I don't have photos from some of the most significant opportunities for dialogue, including conversations over meals and meetings with #FeesMustFall student activists as well as many others in Johannesburg, Cape Town, and Maputo, and visits to townships in Johannesburg and Cape Town. But let me conclude with just one 5-minute video on Mozambique by a Cape Town filmmaker, vividly depicting Mozambican resilience and creativity in completing the clearance of their country from landmines, and short notes about two photos from very different venues in Cape Town.  


The District Six Museum  portrays forced displacement from the community under apartheid, and it also serves as a center for community activism in this city still marked by apartheid's spatial inequality. Since returning to the US, activists from the July group responded to an appeal to support a community challenge to new displacement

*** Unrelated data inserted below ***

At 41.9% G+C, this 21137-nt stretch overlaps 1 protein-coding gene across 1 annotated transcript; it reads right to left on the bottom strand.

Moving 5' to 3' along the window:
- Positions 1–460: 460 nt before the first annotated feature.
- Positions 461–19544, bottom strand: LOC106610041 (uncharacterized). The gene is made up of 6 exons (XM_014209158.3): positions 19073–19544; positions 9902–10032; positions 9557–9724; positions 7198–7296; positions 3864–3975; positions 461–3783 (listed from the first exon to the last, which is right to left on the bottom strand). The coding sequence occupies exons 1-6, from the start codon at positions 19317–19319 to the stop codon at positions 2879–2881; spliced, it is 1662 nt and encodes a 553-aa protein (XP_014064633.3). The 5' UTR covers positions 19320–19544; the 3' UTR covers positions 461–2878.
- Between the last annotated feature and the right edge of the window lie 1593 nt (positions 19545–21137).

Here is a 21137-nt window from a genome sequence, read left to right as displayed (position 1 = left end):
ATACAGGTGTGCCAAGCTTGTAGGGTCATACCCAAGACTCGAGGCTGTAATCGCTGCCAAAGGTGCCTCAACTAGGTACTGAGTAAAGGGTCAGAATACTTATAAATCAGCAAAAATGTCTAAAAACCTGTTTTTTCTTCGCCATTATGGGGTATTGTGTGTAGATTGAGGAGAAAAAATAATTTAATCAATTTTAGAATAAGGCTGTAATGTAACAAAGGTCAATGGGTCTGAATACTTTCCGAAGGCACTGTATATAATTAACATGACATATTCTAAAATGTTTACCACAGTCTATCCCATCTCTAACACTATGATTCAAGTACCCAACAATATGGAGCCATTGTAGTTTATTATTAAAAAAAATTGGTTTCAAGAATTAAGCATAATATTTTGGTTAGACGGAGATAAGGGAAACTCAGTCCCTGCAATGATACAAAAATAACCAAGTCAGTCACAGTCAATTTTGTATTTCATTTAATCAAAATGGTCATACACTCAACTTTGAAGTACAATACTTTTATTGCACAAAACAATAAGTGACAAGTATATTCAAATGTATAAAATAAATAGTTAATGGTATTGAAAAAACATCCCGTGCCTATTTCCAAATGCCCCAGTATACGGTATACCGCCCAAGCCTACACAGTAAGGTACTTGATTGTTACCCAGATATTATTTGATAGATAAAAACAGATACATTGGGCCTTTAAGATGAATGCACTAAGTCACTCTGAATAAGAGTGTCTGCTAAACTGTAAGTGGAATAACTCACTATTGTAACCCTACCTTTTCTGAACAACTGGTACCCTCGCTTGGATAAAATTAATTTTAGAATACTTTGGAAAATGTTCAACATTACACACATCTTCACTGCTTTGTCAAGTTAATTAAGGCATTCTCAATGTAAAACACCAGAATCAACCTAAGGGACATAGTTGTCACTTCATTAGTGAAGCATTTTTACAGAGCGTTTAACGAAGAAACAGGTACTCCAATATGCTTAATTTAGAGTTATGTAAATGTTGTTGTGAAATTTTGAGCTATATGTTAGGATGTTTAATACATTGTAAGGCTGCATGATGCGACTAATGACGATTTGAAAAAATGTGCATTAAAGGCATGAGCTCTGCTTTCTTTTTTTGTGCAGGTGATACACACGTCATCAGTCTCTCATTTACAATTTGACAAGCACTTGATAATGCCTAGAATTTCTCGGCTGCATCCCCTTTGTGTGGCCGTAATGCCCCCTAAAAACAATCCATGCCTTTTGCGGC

Crypt Jazz in Cape Town is a unique live jazz venue, in space underneath the historic anti-apartheid church St. Georges Cathedral. This photo was taken in August. The lead vocalist and guitarist in the middle, Mermans Mosengo, came to South Africa from the Democratic Republic of the Congo in 1998. From his base in Cape Town, he travels the world with Playing for Change.


 

Tax-deductible contributions can be made by going to https://donatenow.networkforgood.org/SouthAfricaDevelopmentFund, choosing "Making the Road" as the designation for your contribution, and paying by Paypal or credit card. You can also send a check made out to South Africa Development Fund, and designated for Making the Road, to SADF, 555 Amory Street, Boston, MA 02130.

A Luta Continua,

Prexy 

P.S. Please note. This address is used for updates related to the Making the Road trips. For personal messages to Prexy, please continue to use his personal email: rozell.makingtheroad1@gmail.com